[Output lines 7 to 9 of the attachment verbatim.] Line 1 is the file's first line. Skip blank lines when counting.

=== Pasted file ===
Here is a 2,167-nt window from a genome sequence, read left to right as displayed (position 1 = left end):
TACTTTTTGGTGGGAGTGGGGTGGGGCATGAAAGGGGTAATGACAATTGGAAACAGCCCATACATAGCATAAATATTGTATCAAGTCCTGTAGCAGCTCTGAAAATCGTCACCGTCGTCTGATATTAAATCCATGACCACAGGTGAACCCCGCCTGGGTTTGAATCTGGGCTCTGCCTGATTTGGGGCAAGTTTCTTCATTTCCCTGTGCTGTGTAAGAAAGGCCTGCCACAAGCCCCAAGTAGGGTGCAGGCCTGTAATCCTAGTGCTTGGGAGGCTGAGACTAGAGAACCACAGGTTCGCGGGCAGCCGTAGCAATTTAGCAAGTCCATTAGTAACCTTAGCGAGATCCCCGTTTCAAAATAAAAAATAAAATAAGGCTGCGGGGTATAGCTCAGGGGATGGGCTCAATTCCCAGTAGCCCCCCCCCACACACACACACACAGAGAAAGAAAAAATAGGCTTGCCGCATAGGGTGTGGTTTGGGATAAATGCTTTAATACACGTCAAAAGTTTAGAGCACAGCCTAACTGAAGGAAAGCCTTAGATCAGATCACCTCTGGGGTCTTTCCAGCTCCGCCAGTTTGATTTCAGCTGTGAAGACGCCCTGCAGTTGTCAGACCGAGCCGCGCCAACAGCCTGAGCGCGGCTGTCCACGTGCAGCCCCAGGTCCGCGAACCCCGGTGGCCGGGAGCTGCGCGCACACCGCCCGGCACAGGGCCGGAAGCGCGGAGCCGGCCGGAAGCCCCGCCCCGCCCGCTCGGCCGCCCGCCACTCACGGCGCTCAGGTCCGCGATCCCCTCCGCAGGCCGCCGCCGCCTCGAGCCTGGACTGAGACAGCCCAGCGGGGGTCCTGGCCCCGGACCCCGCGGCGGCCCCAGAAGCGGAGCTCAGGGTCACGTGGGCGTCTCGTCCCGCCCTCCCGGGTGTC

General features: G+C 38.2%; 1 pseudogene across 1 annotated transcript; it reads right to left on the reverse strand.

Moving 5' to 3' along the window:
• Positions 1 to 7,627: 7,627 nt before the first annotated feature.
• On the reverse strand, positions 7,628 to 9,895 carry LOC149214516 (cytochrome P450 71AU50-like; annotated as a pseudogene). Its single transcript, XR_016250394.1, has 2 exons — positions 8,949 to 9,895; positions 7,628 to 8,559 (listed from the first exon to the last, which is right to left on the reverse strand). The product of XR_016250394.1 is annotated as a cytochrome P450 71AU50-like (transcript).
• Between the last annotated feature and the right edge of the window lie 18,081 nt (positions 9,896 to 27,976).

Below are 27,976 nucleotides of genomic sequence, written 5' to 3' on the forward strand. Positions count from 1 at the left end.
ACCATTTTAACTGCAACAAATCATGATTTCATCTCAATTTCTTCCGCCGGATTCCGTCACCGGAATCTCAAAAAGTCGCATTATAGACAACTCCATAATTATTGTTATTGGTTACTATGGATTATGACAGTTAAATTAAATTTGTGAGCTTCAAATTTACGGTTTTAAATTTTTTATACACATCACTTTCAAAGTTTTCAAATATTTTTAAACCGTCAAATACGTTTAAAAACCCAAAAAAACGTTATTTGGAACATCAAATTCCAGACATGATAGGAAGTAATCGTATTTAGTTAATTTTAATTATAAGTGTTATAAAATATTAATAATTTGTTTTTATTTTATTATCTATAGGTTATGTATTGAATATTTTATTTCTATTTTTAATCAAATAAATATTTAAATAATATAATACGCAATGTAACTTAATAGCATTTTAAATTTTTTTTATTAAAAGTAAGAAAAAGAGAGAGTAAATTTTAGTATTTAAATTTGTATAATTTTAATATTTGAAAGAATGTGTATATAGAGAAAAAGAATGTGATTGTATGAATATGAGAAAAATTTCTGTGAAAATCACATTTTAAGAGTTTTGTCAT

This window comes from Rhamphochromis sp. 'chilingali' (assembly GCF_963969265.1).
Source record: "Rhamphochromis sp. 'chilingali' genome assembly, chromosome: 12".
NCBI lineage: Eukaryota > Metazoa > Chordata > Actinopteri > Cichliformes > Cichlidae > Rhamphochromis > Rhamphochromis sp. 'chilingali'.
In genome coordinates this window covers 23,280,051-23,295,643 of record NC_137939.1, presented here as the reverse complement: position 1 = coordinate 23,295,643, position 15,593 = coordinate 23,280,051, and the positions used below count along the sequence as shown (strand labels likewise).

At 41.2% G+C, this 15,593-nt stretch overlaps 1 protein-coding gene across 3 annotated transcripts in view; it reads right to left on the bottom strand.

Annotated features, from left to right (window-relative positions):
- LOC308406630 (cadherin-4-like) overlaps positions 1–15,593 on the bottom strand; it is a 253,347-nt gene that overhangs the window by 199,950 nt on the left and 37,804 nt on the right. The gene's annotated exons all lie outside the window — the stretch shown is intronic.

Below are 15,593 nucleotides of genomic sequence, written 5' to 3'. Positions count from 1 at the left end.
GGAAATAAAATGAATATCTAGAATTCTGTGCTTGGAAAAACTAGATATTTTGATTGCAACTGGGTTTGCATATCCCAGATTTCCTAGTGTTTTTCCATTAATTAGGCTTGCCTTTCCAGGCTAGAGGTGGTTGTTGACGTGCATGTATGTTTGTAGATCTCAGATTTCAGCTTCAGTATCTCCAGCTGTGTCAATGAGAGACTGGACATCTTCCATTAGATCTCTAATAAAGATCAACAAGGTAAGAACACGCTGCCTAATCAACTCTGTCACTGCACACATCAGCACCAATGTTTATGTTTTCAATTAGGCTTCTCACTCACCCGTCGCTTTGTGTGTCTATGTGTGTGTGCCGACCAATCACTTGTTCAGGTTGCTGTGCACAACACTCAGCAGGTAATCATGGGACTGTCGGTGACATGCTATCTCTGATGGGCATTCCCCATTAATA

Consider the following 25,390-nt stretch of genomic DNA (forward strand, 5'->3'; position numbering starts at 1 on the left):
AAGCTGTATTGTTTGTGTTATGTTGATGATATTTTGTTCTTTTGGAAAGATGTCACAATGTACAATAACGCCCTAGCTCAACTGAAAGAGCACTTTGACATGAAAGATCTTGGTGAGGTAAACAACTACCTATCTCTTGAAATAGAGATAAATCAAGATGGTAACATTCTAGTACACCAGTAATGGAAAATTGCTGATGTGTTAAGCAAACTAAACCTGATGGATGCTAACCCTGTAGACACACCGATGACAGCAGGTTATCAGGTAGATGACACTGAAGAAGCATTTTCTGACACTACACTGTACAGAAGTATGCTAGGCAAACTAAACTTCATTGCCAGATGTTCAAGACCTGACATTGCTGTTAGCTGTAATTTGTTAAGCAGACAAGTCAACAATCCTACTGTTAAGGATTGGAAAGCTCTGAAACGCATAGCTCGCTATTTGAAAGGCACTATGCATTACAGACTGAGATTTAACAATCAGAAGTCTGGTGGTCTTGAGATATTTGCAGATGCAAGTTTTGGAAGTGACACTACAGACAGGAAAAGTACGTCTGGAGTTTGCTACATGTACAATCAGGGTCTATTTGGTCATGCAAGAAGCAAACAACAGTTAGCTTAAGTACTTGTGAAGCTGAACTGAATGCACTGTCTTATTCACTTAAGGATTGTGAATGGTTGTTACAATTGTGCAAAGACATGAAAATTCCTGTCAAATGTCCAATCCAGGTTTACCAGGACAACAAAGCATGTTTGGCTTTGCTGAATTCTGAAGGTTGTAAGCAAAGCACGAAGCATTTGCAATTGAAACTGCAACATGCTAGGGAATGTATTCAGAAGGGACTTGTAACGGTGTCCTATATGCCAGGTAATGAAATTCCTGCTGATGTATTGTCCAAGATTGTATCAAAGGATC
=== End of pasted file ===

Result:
• Between the last annotated feature and the right edge of the window lie 18,081 nt (positions 9,896 to 27,976).

Below are 27,976 nucleotides of genomic sequence, written 5' to 3' on the forward strand. Positions count from 1 at the left end.
ACCATTTTAACTGCAACAAATCATGATTTCATCTCAATTTCTTCCGCCGGATTCCGTCACCGGAATCTCAAAAAGTCGCATTATAGACAACTCCATAATTATTGTTATTGGTTACTATGGATTATGACAGTTAAATTAAATTTGTGAGCTTCAAATTTACGGTTTTAAATTTTTTATACACATCACTTTCAAAGTTTTCAAATATTTTTAAACCGTCAAATACGTTTAAAAACCCAAAAAAACGTTATTTGGAACATCAAATTCCAGACATGATAGGAAGTAATCGTATTTAGTTAATTTTAATTATAAGTGTTATAAAATATTAATAATTTGTTTTTATTTTATTATCTATAGGTTATGTATTGAATATTTTATTTCTATTTTTAATCAAATAAATATTTAAATAATATAATACGCAATGTAACTTAATAGCATTTTAAATTTTTTTTATTAAAAGTAAGAAAAAGAGAGAGTAAATTTTAGTATTTAAATTTGTATAATTTTAATATTTGAAAGAATGTGTATATAGAGAAAAAGAATGTGATTGTATGAATATGAGAAAAATTTCTGTGAAAATCACATTTTAAGAGTTTTGTCAT